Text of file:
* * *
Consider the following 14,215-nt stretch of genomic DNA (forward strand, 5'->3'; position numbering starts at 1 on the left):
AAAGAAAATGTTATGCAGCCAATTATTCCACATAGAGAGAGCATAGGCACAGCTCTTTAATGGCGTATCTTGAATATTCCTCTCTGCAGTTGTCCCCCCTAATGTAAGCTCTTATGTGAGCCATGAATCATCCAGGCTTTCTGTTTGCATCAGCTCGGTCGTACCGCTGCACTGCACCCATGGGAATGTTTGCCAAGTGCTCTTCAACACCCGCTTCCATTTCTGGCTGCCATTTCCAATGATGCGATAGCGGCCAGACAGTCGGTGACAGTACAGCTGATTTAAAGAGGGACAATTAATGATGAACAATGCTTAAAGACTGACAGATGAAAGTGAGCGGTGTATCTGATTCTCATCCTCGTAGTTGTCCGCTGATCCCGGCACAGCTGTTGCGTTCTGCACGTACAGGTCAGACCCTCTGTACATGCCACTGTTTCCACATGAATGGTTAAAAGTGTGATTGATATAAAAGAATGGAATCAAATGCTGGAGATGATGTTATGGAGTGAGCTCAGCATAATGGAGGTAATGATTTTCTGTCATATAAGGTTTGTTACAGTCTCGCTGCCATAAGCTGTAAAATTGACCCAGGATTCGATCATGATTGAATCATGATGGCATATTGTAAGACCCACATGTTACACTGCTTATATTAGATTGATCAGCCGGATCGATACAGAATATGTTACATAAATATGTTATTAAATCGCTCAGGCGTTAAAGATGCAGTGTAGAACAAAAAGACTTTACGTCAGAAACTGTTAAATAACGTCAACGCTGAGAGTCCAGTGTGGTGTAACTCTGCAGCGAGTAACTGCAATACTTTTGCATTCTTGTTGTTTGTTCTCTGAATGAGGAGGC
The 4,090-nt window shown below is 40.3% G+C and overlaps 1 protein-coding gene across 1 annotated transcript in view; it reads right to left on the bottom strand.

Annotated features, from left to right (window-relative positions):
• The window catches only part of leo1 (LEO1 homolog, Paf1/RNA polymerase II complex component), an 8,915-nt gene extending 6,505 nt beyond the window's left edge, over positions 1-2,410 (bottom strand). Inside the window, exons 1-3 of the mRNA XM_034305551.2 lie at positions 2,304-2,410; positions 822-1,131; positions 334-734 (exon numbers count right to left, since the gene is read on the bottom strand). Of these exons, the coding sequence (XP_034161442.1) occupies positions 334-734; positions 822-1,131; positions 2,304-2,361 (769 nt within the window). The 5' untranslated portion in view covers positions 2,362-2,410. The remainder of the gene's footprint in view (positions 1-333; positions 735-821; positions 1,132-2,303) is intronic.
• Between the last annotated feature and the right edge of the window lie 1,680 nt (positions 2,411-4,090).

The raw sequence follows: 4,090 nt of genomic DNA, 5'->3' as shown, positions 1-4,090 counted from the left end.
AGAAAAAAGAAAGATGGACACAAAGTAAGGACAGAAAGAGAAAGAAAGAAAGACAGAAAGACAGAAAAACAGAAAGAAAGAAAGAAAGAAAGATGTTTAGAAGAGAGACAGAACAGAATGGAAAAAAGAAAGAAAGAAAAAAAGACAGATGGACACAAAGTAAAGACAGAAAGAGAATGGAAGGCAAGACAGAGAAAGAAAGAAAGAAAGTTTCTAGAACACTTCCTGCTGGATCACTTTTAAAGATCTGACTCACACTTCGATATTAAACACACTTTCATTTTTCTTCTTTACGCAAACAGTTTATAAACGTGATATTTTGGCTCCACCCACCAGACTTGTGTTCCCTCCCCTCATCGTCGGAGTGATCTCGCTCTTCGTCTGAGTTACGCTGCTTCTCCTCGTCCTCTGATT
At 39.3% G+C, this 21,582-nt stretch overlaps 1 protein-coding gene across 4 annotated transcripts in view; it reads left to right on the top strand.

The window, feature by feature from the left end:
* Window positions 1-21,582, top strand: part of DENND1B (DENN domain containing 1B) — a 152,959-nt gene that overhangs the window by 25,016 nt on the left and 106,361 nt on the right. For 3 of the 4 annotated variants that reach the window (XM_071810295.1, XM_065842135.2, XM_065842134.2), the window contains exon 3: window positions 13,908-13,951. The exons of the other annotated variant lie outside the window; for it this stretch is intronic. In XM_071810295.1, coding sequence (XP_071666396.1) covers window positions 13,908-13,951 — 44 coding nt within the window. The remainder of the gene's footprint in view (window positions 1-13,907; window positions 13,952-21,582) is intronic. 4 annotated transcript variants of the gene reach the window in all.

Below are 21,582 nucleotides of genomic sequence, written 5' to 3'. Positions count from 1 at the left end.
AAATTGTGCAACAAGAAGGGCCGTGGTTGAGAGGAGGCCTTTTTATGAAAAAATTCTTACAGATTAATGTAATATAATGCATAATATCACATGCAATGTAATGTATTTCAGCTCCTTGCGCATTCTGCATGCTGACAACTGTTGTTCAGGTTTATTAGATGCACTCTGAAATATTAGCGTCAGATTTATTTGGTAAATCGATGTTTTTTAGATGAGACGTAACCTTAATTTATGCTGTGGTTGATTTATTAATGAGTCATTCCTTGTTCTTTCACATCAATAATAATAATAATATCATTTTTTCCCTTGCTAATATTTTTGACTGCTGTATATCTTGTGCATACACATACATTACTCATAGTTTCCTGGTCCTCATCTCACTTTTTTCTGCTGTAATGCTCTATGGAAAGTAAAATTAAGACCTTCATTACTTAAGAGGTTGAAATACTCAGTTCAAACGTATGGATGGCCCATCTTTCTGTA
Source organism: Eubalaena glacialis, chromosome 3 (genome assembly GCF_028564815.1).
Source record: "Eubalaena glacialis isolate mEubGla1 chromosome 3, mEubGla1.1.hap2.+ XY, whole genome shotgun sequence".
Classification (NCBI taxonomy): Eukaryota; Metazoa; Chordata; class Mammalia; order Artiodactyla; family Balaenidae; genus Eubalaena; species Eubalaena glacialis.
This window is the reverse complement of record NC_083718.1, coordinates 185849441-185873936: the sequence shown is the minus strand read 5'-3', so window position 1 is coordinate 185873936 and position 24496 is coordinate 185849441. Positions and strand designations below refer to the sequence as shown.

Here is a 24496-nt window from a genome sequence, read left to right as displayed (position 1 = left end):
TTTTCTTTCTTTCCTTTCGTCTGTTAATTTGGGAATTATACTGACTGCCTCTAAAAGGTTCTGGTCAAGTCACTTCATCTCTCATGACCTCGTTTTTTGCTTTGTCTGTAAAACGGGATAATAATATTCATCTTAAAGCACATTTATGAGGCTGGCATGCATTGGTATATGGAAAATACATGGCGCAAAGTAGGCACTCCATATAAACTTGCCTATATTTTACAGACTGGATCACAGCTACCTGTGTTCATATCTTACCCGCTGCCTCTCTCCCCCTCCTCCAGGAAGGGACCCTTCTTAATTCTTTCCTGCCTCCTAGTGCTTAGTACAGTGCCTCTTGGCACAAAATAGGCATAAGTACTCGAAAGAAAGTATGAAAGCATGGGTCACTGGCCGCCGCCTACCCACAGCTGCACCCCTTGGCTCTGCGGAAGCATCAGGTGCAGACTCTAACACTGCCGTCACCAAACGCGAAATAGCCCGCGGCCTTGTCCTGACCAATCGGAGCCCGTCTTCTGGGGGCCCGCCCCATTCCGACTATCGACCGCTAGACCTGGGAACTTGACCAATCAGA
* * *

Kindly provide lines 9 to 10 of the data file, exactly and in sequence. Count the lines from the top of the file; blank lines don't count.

At 39.3% G+C, this 21,582-nt stretch overlaps 1 protein-coding gene across 4 annotated transcripts in view; it reads left to right on the top strand.

The window, feature by feature from the left end: